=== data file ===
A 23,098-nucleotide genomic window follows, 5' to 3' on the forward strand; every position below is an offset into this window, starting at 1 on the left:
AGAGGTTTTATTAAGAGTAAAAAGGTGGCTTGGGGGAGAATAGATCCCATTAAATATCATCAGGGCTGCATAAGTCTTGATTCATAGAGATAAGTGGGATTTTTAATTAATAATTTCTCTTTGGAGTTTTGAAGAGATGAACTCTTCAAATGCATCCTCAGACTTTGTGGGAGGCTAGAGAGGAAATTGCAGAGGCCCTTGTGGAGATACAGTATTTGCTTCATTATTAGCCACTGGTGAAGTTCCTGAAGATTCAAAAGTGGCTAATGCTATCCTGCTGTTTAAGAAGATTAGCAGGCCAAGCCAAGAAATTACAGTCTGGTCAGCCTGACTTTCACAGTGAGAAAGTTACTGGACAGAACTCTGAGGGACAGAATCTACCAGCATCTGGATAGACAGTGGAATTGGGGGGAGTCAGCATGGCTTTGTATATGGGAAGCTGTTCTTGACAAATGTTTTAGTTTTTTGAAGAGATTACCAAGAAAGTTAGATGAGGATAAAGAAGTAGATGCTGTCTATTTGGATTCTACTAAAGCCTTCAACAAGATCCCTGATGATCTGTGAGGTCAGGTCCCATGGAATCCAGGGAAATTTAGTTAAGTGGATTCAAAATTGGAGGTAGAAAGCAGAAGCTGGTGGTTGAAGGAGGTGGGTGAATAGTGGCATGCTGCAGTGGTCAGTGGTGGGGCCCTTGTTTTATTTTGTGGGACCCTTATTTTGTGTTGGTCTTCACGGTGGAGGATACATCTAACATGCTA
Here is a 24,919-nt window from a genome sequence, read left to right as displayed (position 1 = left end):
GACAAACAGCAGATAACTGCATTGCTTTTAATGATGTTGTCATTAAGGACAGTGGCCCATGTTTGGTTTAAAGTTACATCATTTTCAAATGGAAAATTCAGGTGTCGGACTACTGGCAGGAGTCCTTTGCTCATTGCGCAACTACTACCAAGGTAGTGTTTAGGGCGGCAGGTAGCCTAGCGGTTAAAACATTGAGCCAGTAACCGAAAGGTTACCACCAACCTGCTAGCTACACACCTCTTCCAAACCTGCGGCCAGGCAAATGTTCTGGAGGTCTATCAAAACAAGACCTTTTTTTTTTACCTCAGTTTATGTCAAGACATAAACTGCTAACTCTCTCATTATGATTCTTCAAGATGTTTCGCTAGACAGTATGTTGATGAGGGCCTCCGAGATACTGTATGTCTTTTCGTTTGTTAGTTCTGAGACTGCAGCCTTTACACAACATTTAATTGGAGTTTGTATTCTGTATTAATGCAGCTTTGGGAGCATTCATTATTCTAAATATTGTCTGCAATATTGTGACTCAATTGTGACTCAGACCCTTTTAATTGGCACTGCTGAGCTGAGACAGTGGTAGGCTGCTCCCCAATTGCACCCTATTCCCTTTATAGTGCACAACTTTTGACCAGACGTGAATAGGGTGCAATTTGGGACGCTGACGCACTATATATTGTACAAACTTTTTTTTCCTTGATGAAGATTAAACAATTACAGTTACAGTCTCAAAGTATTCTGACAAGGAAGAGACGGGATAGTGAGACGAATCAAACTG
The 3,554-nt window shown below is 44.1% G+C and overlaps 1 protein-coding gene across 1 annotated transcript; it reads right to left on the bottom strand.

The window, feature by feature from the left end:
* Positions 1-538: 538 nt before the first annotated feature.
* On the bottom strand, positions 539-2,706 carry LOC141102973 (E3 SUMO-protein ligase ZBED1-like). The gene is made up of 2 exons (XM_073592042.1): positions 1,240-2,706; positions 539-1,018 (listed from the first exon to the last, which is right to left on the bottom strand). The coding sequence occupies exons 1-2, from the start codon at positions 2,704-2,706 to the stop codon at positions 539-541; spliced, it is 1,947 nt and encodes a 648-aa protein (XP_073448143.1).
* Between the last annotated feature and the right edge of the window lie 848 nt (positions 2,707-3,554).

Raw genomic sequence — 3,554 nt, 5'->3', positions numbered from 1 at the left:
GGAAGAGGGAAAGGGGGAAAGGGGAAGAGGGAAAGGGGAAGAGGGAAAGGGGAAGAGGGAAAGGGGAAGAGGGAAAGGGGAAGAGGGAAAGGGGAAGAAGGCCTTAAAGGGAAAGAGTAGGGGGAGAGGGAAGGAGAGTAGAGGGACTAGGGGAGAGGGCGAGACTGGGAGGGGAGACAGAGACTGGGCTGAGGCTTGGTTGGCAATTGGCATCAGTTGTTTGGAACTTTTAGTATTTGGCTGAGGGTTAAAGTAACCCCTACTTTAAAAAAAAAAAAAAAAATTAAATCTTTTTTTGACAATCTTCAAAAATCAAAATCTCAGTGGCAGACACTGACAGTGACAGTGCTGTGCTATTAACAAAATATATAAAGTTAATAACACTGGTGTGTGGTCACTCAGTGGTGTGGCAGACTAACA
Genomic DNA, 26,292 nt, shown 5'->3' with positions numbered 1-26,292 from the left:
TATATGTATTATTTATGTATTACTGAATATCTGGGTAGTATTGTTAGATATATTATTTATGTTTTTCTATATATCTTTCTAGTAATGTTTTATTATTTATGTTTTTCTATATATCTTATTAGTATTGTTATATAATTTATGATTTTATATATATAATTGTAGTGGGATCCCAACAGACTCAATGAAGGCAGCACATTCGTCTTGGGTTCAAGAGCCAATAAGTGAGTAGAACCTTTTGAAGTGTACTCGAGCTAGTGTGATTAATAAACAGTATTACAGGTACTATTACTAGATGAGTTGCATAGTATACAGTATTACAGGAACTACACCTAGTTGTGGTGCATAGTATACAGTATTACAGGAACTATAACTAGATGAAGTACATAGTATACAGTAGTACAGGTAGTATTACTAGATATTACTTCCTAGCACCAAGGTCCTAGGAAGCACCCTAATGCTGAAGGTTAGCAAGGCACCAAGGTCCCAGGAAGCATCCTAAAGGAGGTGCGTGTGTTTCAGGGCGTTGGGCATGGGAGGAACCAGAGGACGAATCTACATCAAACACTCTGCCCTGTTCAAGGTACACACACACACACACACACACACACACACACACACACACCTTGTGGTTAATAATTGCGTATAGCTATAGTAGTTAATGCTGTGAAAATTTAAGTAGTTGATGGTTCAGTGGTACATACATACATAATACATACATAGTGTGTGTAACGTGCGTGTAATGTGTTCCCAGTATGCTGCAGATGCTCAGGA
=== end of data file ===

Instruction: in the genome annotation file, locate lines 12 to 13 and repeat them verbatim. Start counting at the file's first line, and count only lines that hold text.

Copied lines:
Genomic DNA, 26,292 nt, shown 5'->3' with positions numbered 1-26,292 from the left:
TATATGTATTATTTATGTATTACTGAATATCTGGGTAGTATTGTTAGATATATTATTTATGTTTTTCTATATATCTTTCTAGTAATGTTTTATTATTTATGTTTTTCTATATATCTTATTAGTATTGTTATATAATTTATGATTTTATATATATAATTGTAGTGGGATCCCAACAGACTCAATGAAGGCAGCACATTCGTCTTGGGTTCAAGAGCCAATAAGTGAGTAGAACCTTTTGAAGTGTACTCGAGCTAGTGTGATTAATAAACAGTATTACAGGTACTATTACTAGATGAGTTGCATAGTATACAGTATTACAGGAACTACACCTAGTTGTGGTGCATAGTATACAGTATTACAGGAACTATAACTAGATGAAGTACATAGTATACAGTAGTACAGGTAGTATTACTAGATATTACTTCCTAGCACCAAGGTCCTAGGAAGCACCCTAATGCTGAAGGTTAGCAAGGCACCAAGGTCCCAGGAAGCATCCTAAAGGAGGTGCGTGTGTTTCAGGGCGTTGGGCATGGGAGGAACCAGAGGACGAATCTACATCAAACACTCTGCCCTGTTCAAGGTACACACACACACACACACACACACACACACACACACACACCTTGTGGTTAATAATTGCGTATAGCTATAGTAGTTAATGCTGTGAAAATTTAAGTAGTTGATGGTTCAGTGGTACATACATACATAATACATACATAGTGTGTGTAACGTGCGTGTAATGTGTTCCCAGTATGCTGCAGATGCTCAGGA